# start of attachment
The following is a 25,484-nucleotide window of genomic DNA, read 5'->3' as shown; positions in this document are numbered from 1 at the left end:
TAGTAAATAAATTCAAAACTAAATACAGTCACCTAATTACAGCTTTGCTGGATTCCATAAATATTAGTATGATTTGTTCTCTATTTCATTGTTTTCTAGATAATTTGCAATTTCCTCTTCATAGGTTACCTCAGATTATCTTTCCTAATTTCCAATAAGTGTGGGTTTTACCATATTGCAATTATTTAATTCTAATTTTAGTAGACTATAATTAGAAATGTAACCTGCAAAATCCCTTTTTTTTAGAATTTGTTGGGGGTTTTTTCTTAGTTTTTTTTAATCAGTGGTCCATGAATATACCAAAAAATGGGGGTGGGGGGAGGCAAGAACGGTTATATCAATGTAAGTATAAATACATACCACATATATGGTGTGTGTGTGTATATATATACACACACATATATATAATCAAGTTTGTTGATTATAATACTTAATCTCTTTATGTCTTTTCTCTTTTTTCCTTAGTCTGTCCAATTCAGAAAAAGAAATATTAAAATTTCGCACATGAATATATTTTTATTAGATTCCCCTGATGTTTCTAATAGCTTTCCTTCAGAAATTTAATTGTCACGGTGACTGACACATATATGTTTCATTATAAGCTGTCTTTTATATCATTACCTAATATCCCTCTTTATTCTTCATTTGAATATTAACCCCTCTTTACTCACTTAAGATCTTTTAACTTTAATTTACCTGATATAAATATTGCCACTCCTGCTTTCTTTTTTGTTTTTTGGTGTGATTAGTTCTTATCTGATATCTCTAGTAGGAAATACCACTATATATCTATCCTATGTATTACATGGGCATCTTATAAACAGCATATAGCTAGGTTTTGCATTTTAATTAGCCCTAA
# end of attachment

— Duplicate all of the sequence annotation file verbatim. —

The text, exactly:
The following is a 25,484-nucleotide window of genomic DNA, read 5'->3' as shown; positions in this document are numbered from 1 at the left end:
TAGTAAATAAATTCAAAACTAAATACAGTCACCTAATTACAGCTTTGCTGGATTCCATAAATATTAGTATGATTTGTTCTCTATTTCATTGTTTTCTAGATAATTTGCAATTTCCTCTTCATAGGTTACCTCAGATTATCTTTCCTAATTTCCAATAAGTGTGGGTTTTACCATATTGCAATTATTTAATTCTAATTTTAGTAGACTATAATTAGAAATGTAACCTGCAAAATCCCTTTTTTTTAGAATTTGTTGGGGGTTTTTTCTTAGTTTTTTTTAATCAGTGGTCCATGAATATACCAAAAAATGGGGGTGGGGGGAGGCAAGAACGGTTATATCAATGTAAGTATAAATACATACCACATATATGGTGTGTGTGTGTATATATATACACACACATATATATAATCAAGTTTGTTGATTATAATACTTAATCTCTTTATGTCTTTTCTCTTTTTTCCTTAGTCTGTCCAATTCAGAAAAAGAAATATTAAAATTTCGCACATGAATATATTTTTATTAGATTCCCCTGATGTTTCTAATAGCTTTCCTTCAGAAATTTAATTGTCACGGTGACTGACACATATATGTTTCATTATAAGCTGTCTTTTATATCATTACCTAATATCCCTCTTTATTCTTCATTTGAATATTAACCCCTCTTTACTCACTTAAGATCTTTTAACTTTAATTTACCTGATATAAATATTGCCACTCCTGCTTTCTTTTTTGTTTTTTGGTGTGATTAGTTCTTATCTGATATCTCTAGTAGGAAATACCACTATATATCTATCCTATGTATTACATGGGCATCTTATAAACAGCATATAGCTAGGTTTTGCATTTTAATTAGCCCTAA